5. Yes, Mars, not Venus... Venus, being closer to the sun than earth can appear only near crescent moons. When the moon is full, it is opposite the sun, so planets that appear neat the full moon are OUTSIDE of us. That's Mars. And it's as bright as you'll ever see it.

  6. Hi everyone! Thanks for checking back in! This is something interesting and new to me! Dan, I'm following your very well-reasoned argument for that being Mars and not Venus next to the moon. The logic is clear to me. However, here are some thoughts that occurred to me: the moon is in the earth's gravitatonal pull and circles the earth once a month while we're circling the sun everyday, meaning of course that both Hemispheres can see the moon at some point every day. As the planets are orbiting the sun, their coming close to us varies with their own rotation v. ours. They don't orbit the earth, and thus the Southern Hemisphere has different viewings from the Northern Hemisphere. "As seen from New Zealand, Mars rises soon after 4am at the beginning of August and a little before 4am at the end of the month." "Venus, still brilliant in the morning sky, will rise about two and a half hours before the Sun." "On the morning of August 18 a crescent moon will be just to the left of Venus." That's the Southern Hemisphere. The Transient Sky site seems to be from NZ, too. I found a Canadian site, from the Royal Astronomical Society of Canada, which definitely is in the Northern Hemisphere, that says Venus is in the morning sky (morning star, evening star Venus is called?) grouped with fainter Mars and the moon. (Its info automatically scrolls, so I didn't catch it well enough to quote the entire thing.) I am back to liking Dan's very clear, logical explanation. Dan, is is possible that Delwyn saw Mars, but I saw Venus? (keeping in mind that we both saw a full moon) I happened to see on the scrolling page that Perseid meteor showers peak August 12th. Once again, if this info is from Canada, is that true only for the Northern Hemisphere? Delwyn, you get a better view of the Milky Way, though! I would love to take a coure in astronomy; maybe that's my project for this fall. Something else I learned from the scroll!: The August moon is the Moon When Cherries Are Ripe for the Cheyenne, Blackberry Moon for the Ojibway, and No Snow on the Trail Moon for the Zuni. Thanks, everyone!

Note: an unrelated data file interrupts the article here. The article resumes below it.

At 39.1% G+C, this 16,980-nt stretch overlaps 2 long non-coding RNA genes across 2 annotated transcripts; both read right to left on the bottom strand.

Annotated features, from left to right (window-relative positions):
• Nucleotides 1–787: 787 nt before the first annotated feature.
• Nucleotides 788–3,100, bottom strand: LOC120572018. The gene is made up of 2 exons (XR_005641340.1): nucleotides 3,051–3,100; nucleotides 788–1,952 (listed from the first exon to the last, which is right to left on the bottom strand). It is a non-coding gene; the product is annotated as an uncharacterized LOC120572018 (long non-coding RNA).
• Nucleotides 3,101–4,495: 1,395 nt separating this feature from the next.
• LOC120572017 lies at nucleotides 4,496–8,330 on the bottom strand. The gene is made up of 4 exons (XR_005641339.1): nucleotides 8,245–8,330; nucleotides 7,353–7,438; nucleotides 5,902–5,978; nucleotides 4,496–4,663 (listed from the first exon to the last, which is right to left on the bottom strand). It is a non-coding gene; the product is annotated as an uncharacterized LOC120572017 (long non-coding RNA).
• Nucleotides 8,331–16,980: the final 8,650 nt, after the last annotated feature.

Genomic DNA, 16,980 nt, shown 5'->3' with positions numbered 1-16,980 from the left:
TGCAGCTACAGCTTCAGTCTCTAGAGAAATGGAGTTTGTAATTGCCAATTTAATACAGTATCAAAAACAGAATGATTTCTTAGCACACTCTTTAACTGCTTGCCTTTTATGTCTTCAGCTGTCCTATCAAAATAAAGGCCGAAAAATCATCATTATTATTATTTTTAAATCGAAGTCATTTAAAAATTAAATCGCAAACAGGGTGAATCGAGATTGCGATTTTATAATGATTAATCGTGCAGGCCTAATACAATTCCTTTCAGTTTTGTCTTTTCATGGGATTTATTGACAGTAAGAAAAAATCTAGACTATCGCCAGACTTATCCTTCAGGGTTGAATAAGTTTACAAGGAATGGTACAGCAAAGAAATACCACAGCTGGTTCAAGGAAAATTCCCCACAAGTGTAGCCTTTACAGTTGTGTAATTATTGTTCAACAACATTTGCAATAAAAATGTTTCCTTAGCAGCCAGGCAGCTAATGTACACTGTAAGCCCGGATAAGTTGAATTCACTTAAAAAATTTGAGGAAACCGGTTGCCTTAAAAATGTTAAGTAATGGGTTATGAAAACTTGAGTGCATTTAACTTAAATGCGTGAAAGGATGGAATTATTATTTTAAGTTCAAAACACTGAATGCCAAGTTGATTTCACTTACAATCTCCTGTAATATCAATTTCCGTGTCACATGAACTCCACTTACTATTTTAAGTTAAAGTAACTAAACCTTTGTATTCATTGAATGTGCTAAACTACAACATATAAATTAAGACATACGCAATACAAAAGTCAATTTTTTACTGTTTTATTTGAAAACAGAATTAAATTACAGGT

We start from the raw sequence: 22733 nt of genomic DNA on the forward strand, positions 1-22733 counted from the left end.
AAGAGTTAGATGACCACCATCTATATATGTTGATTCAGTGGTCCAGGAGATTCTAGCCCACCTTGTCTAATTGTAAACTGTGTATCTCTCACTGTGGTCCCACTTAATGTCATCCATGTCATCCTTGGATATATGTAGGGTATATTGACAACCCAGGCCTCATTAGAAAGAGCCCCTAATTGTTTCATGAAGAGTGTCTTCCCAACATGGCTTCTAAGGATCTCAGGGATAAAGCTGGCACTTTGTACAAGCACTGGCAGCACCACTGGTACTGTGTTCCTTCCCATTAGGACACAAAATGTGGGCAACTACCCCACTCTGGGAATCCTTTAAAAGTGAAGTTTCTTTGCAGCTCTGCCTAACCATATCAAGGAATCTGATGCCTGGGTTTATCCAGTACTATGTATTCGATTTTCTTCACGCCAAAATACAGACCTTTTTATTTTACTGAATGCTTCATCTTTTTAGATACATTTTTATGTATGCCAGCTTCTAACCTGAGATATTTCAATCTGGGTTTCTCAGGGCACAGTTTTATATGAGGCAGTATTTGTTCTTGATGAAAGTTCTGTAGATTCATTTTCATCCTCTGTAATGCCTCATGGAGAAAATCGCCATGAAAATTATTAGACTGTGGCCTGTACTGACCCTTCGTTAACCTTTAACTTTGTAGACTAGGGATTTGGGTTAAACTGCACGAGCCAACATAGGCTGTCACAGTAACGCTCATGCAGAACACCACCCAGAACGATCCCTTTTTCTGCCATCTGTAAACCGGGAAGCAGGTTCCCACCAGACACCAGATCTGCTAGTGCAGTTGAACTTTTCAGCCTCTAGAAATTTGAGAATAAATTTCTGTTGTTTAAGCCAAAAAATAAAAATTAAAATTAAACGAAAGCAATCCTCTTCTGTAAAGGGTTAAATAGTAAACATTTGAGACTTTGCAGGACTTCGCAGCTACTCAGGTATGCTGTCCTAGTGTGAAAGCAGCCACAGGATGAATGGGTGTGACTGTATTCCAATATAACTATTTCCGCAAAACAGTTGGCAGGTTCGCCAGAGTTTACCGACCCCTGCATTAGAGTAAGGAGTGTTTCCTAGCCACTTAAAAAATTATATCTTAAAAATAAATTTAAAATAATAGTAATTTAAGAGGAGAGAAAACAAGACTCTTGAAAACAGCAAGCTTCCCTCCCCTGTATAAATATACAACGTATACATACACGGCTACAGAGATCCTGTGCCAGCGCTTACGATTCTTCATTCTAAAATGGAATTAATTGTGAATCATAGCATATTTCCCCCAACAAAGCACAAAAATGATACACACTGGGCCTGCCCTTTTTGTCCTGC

7. Beautiful post, Margaret! Those photos are all gorgeous. Isn't it fantastic that, despite the vast distances between us, we all see the same sun and moon, and share the same precious planet? It gives me hope!

    I hope you are having a good weekend.


  8. I love moon watching! It can be a very cold thing to do at this time of year way down here but on a clear night, it is well worth the shivering!

  9. hello margaret, a beautiful post - i can't believe i missed it!!! the clock is stunning. oh my i'd love to see that one face-to-face!!! have a lovely evening. thanks for hosting this moon piece. steven

  10. Hi Margaret.....I love the moon's. You did a very nice piece......julie

  11. Hope alls well at your place. Take care, Amanda